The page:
When you cover restaurant openings long enough, you start to notice that there are a few types of people that always seem to open them: classically-trained chefs with a vision, real estate developers looking to monetize a property, and hospitality veterans who know a solid concept back-to-front.
Jack Reid, owner of the new Allentown Café, is seemingly that third type of new restaurant owner, having worked essential roles at Frankie Primo’s and Briarwood Country Club. The new café is laser-focused on delivering the type of craveable, contemporary comfort breakfast and lunch food that Allen Street is currently missing.
“I’ve spent a lot of time on this street and worked at two other bars on this street as well,” he recently told me over the phone. “I kinda get the gist of what everybody wants to eat. That’s definitely where the concept came from.”
When I asked about the biggest mistake new restaurants make, Reid said he thought the key to making a concept work is leaving room for failures and adjustments.
“Some of the restaurants that we have seen fail, maybe they were looking to be the hottest thing right out of the gate and absolutely crushing it right way and turning a profit,” he said. “I’m not saying there aren’t restaurants that don’t open like that. There are some people that open a restaurant that have an excellent concept and it just works. But that’s what some of us who work in the restaurant business call ‘a unicorn’.
Reid said his ideal concept has been one focused on brick oven pizzas, but the space at Allentown Café isn’t suitable for that. He ultimately came up with a breakfast-lunch comfort food menu based on personal favorites he’s picked up over the years.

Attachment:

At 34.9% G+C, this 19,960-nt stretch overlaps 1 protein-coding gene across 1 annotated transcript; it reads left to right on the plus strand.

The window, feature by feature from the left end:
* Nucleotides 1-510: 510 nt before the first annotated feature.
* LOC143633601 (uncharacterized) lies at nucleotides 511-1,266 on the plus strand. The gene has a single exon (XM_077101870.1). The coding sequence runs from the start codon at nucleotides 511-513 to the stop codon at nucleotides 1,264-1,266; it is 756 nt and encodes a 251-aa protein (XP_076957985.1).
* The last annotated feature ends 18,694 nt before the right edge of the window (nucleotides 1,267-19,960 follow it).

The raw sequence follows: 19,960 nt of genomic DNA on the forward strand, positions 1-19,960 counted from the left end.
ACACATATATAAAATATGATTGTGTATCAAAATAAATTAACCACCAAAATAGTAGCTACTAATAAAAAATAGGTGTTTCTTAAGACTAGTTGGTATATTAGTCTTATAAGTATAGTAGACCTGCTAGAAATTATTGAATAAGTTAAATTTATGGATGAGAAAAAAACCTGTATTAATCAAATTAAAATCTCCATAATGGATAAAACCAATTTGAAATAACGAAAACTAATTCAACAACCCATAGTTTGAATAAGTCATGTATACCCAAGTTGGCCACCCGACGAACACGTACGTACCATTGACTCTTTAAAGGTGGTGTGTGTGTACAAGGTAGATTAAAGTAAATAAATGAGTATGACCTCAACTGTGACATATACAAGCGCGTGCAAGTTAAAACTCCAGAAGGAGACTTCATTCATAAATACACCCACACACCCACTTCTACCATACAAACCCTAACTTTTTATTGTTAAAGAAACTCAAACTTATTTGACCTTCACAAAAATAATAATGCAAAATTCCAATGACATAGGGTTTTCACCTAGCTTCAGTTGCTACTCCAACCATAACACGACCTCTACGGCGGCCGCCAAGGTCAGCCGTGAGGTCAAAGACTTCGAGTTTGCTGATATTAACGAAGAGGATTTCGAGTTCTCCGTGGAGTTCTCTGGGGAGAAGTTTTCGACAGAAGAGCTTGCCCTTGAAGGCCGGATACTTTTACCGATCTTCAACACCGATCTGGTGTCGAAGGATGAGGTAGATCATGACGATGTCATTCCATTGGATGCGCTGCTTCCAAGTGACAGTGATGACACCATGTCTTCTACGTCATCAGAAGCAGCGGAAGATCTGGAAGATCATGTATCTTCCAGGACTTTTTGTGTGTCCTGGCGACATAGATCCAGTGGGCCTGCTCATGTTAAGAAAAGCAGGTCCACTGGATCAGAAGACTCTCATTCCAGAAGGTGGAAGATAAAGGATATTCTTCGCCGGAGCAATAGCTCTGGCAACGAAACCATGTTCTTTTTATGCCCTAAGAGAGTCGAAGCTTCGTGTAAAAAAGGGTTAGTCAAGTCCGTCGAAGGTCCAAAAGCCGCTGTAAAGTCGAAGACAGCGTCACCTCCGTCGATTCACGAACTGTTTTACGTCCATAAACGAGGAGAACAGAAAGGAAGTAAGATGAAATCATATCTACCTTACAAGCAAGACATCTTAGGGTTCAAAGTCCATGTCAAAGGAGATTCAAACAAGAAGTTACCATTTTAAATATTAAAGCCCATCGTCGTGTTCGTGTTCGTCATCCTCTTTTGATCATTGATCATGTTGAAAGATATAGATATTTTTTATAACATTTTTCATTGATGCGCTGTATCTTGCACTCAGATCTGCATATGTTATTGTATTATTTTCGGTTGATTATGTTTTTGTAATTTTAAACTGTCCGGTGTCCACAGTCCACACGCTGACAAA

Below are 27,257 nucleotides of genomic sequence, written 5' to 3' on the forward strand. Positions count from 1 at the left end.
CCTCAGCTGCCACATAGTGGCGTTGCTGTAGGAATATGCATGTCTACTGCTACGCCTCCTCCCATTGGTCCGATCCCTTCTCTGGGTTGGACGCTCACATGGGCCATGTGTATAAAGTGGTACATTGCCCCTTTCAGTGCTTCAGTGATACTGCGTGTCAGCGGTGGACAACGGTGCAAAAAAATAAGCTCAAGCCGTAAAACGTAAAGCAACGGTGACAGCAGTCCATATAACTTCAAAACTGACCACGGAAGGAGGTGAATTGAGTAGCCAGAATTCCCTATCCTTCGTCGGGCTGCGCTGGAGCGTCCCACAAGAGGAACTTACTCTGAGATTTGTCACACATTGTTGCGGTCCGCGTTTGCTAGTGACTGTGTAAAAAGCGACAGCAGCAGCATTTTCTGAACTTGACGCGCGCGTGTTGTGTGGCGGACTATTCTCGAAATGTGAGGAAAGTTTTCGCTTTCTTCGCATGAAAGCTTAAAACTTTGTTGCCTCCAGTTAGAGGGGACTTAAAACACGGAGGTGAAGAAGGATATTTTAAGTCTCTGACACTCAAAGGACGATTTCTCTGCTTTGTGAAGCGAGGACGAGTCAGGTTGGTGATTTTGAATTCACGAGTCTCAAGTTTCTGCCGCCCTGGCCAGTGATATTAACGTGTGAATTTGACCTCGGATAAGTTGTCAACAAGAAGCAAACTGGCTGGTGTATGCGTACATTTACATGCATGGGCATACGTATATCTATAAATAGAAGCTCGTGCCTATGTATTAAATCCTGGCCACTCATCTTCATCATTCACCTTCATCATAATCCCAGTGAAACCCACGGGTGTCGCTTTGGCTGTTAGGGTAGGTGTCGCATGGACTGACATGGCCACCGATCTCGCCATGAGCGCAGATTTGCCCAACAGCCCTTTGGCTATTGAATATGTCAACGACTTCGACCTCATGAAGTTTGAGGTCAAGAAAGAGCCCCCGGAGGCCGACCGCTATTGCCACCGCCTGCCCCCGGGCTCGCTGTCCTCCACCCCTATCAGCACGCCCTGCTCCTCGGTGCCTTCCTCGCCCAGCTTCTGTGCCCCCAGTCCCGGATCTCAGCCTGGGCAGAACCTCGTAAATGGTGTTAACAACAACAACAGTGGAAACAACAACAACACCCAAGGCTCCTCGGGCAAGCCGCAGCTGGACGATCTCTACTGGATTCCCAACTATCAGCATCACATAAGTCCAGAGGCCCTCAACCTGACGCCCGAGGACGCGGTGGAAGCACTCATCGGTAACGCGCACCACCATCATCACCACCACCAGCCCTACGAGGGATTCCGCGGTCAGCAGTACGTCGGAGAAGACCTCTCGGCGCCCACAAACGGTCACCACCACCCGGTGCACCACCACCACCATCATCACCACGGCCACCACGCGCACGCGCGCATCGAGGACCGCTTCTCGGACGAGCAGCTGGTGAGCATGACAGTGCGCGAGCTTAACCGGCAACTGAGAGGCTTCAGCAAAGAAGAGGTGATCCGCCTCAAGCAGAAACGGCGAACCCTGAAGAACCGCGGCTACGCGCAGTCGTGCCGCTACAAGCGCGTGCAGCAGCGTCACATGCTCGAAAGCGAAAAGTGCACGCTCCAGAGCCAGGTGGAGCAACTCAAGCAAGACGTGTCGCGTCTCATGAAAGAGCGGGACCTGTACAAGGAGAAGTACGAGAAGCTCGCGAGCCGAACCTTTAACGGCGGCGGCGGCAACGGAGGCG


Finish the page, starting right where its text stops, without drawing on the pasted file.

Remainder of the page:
“Right now, we’re just doing like a test run,” he told us in October. “I took a couple of things off the menu and changed ingredients on a few things. But next week, it’ll be the full-blown menu. Also, I have such a small space – I have to do a good amount of takeout as well, in order to survive. So, all of the food that we create here has to be conducive to takeout.”
After a short-run soft opening menu, the finalized menu includes tried-and-true favorites like avocado toast, a cheese and pepperoni flatbread, caesar salad and a chop burger. The cheese and pepperoni flatbread ($11) we had was thin-crust, but it ate surprisingly hearty – thanks to a full-bodied sauce. Our cup of fresh-brewed coffee was one of the better cups of coffee you’ll have outside a third-wave coffee shop.
Being a service industry vet, Reid said part of the new café’s mission is being there for his colleagues, and a late night menu for Friday or Saturday is currently being designed “so the bartender that gets out of work on Allen or Chippewa can go down the street or around the corner and have something decent to eat.”
“Since COVID, (service industry workers) don’t really have any options,” Reid said. “My go-to always used to be Mother’s or Towne, but those places aren’t open late anymore.”
The new café is part of the on-going evolution of Allen Street and as an Allentown resident, Reid said he is happy to be a part of that growth.
“Like, with the resurgence of Chippewa, getting away from bars and going toward bars with food or restaurants – I kind of maybe think Allen is going toward that same look,” he said. “I like more of a variety and I think that’s maybe what this street is going to, more of a variety. That’s not a bad thing, honesty. It seems to please the neighbors, not just on Allen Street, but the surrounding streets too. I live on the street too, so I personally don’t mind what’s going on and I’m happy to be a part of it. I get in wherever I can fit in, I guess.”
220 Allen Street, Buffalo 14201
Hours: Tuesday to Saturday, 9 a.m. – 3 p.m.